The materials are held in-vessel until temperatures meet permit requirements (118 degrees or more for two weeks), which indicate microbial activity and the breakdown of materials has begun. These high temperatures are necessary to ensure pathogens and bacteria are eliminated in the finished product. Once the material reaches the permit temperature requirements, it is then removed from the vessels and kept in large piles for approximately six months so that the composting process can continue.
Danny uses a tractor with a bucket on the front to move and turn the piles of material periodically, to ensure an equal distribution of air, moisture, and temperatures necessary for all organic materials to breakdown and compost as desired. Once the temperatures have dropped below 80-90 degrees for a certain period of time, which indicates the composting process is complete, he rents a large trommel screening machine to separate the finished compost from contaminants (i.e., plastic bags used for collection, silverware, plastics, and any other materials more than 2” in size). There were several large piles of contaminates that had been screened out and removed from the compost on site, which is typical for facilities accepting commercial food waste.
Danny was very open in sharing his business model, so we could get a good feel of how the economics of his operation actually work. He noted that 90% of his revenue comes in on the front end, or on the collections side of the business, and that only 10% of his revenue comes from the sale of the finished compost. This is pretty typical for commercial composting operations as well.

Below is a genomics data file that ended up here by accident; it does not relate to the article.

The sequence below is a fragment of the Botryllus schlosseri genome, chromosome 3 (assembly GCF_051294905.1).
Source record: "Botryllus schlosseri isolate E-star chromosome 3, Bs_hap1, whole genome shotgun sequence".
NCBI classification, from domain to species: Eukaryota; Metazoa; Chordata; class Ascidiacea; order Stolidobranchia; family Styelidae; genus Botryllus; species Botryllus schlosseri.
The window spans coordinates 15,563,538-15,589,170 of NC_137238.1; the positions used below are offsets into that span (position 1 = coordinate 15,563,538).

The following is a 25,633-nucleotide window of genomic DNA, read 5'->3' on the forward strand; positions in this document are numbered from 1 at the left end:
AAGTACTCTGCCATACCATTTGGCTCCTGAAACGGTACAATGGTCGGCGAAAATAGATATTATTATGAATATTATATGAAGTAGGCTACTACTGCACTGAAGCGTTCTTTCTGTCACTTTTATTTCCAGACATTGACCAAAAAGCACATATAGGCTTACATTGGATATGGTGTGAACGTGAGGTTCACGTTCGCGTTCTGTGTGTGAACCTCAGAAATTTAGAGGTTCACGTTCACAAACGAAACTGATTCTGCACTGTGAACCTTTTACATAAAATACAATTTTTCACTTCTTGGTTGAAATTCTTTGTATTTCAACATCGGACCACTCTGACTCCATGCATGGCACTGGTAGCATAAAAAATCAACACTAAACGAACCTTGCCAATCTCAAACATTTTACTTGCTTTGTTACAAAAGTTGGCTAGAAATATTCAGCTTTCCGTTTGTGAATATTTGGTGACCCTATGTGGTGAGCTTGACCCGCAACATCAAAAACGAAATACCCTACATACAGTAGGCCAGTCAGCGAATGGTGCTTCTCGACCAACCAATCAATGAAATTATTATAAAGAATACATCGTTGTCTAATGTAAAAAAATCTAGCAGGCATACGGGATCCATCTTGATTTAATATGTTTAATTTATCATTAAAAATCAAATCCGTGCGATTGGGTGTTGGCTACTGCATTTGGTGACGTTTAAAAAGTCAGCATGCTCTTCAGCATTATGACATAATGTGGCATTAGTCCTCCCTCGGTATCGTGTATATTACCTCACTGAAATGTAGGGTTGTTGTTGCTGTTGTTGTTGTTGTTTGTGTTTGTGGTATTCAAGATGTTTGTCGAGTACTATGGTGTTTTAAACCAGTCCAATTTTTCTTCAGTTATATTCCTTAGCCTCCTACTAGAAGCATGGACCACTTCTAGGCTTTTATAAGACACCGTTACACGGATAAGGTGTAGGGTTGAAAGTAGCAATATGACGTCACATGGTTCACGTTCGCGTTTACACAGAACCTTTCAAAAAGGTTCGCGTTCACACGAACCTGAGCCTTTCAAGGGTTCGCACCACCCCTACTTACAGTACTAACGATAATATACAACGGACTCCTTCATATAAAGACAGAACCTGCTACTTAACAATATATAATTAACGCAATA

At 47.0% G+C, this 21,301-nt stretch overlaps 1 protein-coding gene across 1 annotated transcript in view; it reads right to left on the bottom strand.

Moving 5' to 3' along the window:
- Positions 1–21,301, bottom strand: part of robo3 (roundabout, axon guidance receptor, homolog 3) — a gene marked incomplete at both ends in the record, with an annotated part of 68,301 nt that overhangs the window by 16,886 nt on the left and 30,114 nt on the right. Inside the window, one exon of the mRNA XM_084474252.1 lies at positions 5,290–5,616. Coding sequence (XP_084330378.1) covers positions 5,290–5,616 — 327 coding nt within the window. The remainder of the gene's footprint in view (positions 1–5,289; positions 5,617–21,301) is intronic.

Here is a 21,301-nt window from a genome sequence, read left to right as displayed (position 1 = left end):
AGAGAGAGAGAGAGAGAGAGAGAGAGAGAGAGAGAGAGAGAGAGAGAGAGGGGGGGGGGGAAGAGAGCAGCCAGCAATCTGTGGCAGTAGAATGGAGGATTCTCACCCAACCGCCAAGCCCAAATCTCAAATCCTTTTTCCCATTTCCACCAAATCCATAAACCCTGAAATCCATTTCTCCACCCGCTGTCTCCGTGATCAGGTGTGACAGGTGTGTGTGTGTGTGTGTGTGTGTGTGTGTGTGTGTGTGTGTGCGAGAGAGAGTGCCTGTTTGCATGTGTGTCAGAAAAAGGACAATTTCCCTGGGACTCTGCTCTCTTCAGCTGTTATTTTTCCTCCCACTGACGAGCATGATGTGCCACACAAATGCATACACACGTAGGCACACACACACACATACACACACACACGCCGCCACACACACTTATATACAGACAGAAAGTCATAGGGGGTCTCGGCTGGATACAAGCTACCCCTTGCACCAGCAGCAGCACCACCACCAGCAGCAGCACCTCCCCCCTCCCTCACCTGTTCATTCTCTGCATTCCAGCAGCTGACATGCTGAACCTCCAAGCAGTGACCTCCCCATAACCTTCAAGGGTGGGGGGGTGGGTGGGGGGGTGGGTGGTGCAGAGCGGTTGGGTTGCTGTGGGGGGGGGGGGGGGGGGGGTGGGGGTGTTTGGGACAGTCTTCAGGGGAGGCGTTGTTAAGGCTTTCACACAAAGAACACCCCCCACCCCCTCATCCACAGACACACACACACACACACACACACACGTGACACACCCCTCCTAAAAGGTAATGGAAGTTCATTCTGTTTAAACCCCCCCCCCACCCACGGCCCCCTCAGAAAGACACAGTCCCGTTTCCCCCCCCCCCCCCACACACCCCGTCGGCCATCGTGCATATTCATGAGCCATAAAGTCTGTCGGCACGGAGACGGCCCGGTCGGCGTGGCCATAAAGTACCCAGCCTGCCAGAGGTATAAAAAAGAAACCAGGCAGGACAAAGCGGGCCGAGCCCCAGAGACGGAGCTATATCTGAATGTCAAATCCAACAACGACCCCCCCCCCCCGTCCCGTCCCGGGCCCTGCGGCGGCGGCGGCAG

He also noted that several of his food scrap accounts were willing to pay more to have their food scraps collected separately from other wastes, because they wanted to do something beneficial to the environment and their community. However, the extra cost or savings for having food scraps collected separately from other wastes varied greatly by account, and is based on existing waste collection contracts.
In addition to traditional in-vessel and windrow composting, Danny has also been experimenting with large-scale black soldier fly larvae to process large quantities of food scraps over the last few years. It is a relatively new process in the U.S., and produces a completely different product than composting. Rather than a soil amendment at the end of the process, the larvae quickly consume the food wastes, and become a protein source for animal feed and other agricultural use.
Needless to say, we learned a great deal from Danny during our visit. We are very grateful to him for his time, his seemingly inexhaustible energy, all the information he shared, and his continued efforts to keep food wastes out of the landfill. And special thanks to Jan Foster of Waste Reduction Partners for arranging this tour for us!
For more information on Danny’s Dumpsters, please visit his website at www.dannysdumpster.com.